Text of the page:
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Am J Epidemiol. 2003 Jun 1;157(11):998-1006.

Life-course exposure to job strain and ambulatory blood pressure in men.

Author information

1
Department of Community and Preventive Medicine, Mount Sinai School of Medicine, New York, NY 10029-6574, USA. paul.landsbergis@mssm.edu

Abstract

This 1985-1995 study was designed to assess the association between blood pressure (measured by using an ambulatory monitor) and history of exposure to job strain. Items from the Job Content Questionnaire were completed by 213 employed men, aged 30-60 years at entry into the Work Site Blood Pressure Study in New York City, New York, for each previous job they had held. The systolic blood pressure of men employed for >/=25 years who were exposed to job strain for 50% of their work life was 4.8 mmHg (95% confidence interval: -3.7, 13.4) higher at work and 7.9 mmHg (95% confidence interval: 0.8, 15.0) higher at home than that of men with no past exposure, independent of current exposure. Evidence was inconsistent for the hypothesis of rapid induction of/recovery from the effects of job strain on blood pressure, and there was little effect of past job strain on diastolic blood pressure. These findings provide some support for the hypothesis of an effect of cumulative burden of exposure to job strain on systolic blood pressure.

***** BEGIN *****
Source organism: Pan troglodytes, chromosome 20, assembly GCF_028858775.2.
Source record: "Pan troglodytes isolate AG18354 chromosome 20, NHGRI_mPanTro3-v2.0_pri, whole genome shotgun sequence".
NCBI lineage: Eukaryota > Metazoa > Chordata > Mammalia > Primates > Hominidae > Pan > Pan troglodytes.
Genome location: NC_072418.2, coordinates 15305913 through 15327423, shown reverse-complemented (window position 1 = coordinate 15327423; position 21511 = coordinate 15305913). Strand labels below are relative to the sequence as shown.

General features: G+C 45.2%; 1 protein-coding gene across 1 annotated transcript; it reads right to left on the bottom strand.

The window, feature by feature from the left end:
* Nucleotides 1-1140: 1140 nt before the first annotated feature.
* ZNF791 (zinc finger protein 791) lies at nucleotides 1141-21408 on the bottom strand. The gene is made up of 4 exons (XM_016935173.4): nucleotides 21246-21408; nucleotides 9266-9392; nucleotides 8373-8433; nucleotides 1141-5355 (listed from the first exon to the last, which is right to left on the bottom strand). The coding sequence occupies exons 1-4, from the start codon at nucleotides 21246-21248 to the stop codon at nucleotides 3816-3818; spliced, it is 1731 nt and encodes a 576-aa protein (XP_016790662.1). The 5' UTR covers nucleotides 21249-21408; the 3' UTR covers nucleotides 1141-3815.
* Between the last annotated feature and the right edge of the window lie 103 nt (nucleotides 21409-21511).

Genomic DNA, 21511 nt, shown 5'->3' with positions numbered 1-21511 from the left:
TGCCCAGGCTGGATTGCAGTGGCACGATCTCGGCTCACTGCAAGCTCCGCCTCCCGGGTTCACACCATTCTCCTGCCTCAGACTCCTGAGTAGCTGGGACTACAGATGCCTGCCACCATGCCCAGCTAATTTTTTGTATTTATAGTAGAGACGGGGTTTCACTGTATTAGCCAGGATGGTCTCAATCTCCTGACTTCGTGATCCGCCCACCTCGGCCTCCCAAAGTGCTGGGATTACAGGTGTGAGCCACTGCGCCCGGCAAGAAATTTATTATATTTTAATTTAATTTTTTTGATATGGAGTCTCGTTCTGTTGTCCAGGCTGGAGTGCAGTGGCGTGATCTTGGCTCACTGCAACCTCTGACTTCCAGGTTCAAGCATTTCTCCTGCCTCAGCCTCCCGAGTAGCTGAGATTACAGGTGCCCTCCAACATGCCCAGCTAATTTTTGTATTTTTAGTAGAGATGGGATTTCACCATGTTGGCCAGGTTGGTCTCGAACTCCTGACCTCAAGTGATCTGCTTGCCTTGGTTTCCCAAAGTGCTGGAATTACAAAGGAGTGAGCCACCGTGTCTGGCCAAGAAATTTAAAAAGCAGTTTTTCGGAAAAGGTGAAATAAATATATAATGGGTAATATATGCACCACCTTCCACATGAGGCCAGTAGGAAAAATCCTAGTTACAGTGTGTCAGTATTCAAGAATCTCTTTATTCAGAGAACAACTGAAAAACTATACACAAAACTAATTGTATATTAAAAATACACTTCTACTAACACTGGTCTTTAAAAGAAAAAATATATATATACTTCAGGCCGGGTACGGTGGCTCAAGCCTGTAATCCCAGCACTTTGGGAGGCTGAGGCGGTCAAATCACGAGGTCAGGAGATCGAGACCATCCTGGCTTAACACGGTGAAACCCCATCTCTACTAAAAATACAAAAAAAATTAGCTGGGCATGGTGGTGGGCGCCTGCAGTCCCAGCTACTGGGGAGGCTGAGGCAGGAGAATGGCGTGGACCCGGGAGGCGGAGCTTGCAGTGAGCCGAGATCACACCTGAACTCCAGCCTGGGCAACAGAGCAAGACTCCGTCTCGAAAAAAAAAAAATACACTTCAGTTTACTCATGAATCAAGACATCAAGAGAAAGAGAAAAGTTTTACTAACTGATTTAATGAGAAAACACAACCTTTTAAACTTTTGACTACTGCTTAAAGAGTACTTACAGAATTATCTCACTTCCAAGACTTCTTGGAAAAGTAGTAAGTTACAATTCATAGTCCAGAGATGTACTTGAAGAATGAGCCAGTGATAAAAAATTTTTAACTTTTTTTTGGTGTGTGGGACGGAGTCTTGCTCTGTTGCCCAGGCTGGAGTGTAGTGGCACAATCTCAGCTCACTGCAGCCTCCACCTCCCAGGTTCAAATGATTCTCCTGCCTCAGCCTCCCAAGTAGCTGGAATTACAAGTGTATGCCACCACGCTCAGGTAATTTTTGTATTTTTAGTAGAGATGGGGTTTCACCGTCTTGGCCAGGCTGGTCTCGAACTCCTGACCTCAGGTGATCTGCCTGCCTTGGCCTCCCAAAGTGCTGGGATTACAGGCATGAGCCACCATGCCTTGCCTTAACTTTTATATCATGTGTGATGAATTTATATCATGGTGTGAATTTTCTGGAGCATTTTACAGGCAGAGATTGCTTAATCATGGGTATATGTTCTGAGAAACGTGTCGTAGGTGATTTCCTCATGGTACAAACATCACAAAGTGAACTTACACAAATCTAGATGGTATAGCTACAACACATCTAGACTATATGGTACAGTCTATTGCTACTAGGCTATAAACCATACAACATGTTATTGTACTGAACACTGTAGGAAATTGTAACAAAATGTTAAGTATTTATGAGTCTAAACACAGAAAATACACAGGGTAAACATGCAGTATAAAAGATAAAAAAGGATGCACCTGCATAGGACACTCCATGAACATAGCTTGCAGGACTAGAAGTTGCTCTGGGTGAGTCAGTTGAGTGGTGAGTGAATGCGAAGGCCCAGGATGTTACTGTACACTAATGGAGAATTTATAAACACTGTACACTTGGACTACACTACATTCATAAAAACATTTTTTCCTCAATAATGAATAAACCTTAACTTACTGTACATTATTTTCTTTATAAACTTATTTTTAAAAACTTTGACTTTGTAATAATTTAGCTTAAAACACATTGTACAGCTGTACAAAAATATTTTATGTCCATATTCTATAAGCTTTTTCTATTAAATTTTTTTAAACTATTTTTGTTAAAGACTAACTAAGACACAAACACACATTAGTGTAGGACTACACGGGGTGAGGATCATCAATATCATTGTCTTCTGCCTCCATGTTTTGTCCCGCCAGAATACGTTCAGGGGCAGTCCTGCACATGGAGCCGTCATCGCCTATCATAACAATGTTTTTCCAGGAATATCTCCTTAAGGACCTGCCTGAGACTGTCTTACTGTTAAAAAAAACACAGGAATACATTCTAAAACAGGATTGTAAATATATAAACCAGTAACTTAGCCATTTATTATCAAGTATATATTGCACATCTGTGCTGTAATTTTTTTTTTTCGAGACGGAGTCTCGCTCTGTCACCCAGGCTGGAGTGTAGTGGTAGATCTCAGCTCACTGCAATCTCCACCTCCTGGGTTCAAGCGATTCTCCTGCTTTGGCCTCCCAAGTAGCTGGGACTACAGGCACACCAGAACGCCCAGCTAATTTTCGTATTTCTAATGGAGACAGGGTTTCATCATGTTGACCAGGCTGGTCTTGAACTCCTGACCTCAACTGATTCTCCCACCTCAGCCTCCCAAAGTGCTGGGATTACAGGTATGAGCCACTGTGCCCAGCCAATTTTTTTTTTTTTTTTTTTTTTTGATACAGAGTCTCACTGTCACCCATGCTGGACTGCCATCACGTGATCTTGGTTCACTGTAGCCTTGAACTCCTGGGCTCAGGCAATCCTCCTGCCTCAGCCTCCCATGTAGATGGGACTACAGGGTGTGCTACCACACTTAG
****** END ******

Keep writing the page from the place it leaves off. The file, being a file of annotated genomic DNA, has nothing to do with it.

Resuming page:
PMID:
12777363
DOI:
10.1093/aje/kwg095
[Indexed for MEDLINE]

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